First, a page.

Taliban accused of ‘dismantling’ rights and protections in Afghanistan

Taliban’s attempt to portray itself as a reformed group ‘a cover’ for its repression

 Taliban fighters  keep watch at the Kabul zoo on September 17th: a new report details a  number of atrocities carried out by the Taliban. Photograph: Bulent Kilic/AFP

Taliban fighters keep watch at the Kabul zoo on September 17th: a new report details a number of atrocities carried out by the Taliban. Photograph: Bulent Kilic/AFP


Three human rights organisations have accused the Taliban of “systematically dismantling” rights and protections accorded by Afghanistan’s ousted government over the previous 20 years.

In the 29-page report released on Tuesday , to coincide with the opening of the UN General Assembly, Amnesty International, the International Federation for Human Rights and the World Organisation Against Torture say the Taliban had promised “a general amnesty for all previous government workers, respect [for] women’s rights in accordance with their interpretation of Sharia law, and that journalists would be protected”.

Soon after the takeover of Kabul, in a bid to show the Taliban had evolved from the harsh policies adopted when it ruled between 1996-2001, a Taliban commander gave an interview to a Tolo news female anchor – “days later [she] fled Afghanistan fearing for her life”, the report reveals.

The Taliban “attempted to portray themselves as a reformed group that acknowledges a semblance of human rights and freedom of expression [but these assurances] are only a cover for a regression to their earlier regime of repression.”

Shot dead

“Human rights defenders, women politicians, former government workers and religious and ethnic minorities face heightened risks,” the report says.

It details a number of atrocities. Pregnant ex-police officer Banu Negar, popular comedian Nazar Mohammed, and folk singer Fawad Andarabi were shot dead. The country’s first female mayor, Zarifa Ghafari, “told the media that the Taliban had searched for her, confiscated her car and beaten up her guards. She has now left Afghanistan”.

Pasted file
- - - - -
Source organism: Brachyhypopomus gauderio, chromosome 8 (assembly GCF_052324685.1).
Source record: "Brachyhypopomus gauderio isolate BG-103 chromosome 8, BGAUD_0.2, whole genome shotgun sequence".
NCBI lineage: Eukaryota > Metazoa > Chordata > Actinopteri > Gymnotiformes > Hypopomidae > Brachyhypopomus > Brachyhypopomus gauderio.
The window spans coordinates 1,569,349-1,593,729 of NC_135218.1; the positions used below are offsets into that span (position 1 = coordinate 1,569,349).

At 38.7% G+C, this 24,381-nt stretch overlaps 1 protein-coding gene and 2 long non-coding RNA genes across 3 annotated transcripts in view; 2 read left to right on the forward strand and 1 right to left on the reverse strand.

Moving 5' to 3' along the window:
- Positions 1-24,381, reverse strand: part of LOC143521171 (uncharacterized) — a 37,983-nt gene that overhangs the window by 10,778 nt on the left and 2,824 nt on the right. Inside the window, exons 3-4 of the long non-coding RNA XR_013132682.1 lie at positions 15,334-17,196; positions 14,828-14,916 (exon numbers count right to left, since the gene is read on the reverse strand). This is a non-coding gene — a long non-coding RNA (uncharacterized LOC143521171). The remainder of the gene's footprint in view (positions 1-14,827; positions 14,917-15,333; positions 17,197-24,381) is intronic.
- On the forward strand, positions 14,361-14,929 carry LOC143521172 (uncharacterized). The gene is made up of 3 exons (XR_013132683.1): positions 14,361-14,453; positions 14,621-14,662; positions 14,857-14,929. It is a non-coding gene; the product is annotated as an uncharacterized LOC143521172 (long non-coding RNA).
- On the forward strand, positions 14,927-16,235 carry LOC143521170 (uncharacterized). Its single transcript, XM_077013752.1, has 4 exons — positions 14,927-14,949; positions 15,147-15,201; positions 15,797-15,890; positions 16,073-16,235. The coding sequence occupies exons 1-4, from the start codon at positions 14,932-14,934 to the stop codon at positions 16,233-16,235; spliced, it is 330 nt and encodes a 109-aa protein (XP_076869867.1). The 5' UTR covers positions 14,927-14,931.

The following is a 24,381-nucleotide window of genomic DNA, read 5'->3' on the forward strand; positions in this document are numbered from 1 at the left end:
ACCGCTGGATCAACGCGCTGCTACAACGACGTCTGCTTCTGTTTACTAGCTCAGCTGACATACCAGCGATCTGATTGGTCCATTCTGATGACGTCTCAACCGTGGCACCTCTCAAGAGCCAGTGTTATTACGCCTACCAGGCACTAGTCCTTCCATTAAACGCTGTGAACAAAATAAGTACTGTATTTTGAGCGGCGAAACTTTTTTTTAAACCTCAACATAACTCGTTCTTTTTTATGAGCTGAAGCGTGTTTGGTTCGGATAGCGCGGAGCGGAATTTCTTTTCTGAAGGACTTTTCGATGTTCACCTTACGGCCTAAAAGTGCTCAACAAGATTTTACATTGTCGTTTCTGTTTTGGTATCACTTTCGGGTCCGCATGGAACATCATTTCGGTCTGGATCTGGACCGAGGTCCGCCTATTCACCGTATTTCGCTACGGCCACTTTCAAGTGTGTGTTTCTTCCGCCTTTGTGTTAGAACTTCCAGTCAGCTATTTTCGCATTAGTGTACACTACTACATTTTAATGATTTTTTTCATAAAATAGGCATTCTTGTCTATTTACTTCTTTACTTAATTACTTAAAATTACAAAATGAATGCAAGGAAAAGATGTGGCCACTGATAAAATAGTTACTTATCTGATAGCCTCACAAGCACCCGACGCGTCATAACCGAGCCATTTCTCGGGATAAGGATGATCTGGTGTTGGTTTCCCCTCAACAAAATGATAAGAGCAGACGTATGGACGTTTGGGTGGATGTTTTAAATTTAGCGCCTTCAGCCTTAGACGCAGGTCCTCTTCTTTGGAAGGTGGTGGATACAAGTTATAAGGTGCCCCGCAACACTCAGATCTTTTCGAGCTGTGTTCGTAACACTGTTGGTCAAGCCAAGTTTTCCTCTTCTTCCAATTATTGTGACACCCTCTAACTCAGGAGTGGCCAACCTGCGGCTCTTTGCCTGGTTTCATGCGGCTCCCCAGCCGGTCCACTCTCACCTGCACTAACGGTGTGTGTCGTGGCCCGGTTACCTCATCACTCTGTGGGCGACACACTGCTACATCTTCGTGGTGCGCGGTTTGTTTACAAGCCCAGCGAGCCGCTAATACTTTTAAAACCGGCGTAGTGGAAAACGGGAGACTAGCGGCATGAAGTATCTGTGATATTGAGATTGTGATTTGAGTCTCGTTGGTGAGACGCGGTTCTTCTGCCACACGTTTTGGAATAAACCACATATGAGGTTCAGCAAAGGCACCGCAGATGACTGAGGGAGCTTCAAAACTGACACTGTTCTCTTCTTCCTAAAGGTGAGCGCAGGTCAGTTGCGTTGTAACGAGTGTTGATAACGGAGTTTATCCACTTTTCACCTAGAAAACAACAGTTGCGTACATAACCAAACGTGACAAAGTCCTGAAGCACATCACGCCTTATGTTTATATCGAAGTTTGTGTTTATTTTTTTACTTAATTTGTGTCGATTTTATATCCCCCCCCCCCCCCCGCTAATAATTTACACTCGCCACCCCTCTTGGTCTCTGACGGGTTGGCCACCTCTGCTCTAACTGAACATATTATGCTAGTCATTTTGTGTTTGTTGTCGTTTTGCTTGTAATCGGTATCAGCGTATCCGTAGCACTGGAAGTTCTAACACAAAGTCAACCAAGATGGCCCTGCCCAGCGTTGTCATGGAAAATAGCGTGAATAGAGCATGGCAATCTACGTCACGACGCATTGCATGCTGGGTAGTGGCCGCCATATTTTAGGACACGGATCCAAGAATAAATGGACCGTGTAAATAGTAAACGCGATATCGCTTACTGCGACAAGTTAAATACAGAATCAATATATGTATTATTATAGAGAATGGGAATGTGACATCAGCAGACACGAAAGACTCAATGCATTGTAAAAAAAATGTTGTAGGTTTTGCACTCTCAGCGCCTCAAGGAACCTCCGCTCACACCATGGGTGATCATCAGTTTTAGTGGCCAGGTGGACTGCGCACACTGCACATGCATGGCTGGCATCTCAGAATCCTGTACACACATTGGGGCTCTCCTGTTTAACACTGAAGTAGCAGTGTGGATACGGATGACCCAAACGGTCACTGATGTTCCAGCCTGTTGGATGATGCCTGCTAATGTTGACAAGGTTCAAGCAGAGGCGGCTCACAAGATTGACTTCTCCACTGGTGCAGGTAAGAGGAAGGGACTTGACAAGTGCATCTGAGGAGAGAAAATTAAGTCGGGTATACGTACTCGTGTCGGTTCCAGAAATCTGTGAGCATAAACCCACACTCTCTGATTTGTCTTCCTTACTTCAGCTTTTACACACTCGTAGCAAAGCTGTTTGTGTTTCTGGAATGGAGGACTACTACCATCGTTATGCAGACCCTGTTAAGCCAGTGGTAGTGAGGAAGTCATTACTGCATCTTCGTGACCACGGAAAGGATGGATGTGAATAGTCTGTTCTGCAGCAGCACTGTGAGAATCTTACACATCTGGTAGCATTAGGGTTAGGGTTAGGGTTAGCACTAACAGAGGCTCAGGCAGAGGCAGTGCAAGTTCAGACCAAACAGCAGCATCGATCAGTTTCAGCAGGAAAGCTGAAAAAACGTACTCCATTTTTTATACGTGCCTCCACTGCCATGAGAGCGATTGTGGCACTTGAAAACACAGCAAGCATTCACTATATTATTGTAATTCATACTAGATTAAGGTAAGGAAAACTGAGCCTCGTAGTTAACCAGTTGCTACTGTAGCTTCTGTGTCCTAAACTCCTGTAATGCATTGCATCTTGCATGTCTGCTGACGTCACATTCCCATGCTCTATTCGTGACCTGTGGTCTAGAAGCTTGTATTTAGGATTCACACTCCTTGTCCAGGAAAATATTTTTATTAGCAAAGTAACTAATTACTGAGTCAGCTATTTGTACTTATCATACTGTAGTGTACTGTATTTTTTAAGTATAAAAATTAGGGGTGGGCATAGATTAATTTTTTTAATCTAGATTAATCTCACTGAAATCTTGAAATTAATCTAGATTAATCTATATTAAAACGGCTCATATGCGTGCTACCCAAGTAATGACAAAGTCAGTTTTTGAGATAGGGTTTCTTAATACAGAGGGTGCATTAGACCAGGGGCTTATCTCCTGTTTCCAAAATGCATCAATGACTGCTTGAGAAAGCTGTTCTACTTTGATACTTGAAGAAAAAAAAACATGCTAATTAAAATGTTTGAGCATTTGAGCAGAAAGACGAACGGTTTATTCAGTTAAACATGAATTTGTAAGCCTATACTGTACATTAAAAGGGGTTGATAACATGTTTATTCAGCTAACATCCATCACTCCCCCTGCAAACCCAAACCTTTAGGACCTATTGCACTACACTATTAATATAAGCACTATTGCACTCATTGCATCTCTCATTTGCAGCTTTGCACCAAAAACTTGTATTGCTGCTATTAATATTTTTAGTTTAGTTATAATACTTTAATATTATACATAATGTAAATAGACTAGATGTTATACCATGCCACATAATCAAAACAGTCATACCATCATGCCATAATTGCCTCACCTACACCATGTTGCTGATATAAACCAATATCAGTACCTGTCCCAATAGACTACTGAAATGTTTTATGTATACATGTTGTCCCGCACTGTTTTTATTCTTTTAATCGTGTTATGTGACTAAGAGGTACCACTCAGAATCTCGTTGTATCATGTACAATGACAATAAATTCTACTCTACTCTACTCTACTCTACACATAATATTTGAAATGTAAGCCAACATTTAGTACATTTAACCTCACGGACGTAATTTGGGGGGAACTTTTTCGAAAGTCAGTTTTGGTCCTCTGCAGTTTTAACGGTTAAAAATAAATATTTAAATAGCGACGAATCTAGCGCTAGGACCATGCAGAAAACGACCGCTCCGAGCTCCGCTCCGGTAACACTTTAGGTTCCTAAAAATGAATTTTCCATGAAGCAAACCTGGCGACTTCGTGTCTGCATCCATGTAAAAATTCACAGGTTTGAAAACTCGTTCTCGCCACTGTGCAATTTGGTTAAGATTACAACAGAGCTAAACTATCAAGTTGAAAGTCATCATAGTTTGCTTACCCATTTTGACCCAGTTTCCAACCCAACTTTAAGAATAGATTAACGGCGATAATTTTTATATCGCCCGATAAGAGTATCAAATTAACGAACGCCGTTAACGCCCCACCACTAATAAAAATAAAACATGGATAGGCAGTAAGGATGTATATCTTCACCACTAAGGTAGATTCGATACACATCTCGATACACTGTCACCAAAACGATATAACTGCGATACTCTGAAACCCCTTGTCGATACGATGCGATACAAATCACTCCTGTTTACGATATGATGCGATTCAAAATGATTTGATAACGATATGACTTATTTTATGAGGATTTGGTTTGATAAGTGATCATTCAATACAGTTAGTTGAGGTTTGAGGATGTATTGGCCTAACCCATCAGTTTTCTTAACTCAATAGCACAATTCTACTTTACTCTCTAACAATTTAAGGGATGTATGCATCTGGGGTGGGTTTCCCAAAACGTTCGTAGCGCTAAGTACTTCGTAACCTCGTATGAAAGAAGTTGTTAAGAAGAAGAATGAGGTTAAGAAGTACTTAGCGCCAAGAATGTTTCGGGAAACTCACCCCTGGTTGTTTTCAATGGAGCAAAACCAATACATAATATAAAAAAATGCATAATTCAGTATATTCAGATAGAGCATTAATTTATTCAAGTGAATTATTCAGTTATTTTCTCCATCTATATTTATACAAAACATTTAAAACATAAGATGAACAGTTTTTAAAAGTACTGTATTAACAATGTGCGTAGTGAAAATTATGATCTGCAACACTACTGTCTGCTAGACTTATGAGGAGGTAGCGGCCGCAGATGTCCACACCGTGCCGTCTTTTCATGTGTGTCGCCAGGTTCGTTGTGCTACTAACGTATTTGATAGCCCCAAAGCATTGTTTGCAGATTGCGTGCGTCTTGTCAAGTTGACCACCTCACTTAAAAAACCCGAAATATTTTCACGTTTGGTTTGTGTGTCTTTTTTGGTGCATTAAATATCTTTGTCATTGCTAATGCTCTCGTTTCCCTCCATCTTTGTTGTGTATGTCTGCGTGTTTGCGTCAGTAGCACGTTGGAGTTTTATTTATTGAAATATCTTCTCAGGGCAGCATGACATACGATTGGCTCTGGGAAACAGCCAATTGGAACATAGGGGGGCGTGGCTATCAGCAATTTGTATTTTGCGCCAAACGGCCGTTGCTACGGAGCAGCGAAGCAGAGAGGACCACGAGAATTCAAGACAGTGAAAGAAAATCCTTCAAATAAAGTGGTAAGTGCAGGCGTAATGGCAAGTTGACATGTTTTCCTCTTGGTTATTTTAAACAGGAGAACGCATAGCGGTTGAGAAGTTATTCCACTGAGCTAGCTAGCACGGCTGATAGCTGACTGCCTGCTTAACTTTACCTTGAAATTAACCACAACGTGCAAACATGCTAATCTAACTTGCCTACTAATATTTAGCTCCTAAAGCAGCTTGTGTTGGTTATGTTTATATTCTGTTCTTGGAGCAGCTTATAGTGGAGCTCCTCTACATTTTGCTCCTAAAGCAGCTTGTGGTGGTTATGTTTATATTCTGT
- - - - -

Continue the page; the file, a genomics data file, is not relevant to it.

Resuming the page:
Female judges and prosecutors have come under threat from both the Taliban and men imprisoned for murder or domestic violence and freed from prison by the Taliban, the report states. Women’s right to work is being denied in factories producing food, banks and elsewhere, while men are told to take their jobs. Co-education has been banned.

Although some girls have returned to primary schools and universities, “the Taliban announced that boys would begin secondary, high school and religious school [from September 18th] but made no mention of when girls would begin”. The report points out that girls were previously banned “from attending schools past the age of eight”.

Violently repressed

The report says that “while some protests were allowed to continue peacefully, some were violently repressed by the Taliban”, and protesters and journalists were injured. Aysha, a journalist who fled Afghanistan, “described how journalists who had been arrested and detained by the Taliban while covering protests, were beaten brutally, so much so that they were unable to walk”.

According to the report, “The Taliban and armed groups have engaged in large-scale door-to-door searches, forcing human rights defenders into hiding, and moving clandestinely from one place to another.”

The authors of the report conclude by saying, “The incidents of human rights violations documented in this report are merely a small selection of incidents taking place in Afghanistan.”

In response to criticism, Taliban spokesman Zabihullah Mujahid has urged the international community to recognise the current government before it addresses concerns over human rights.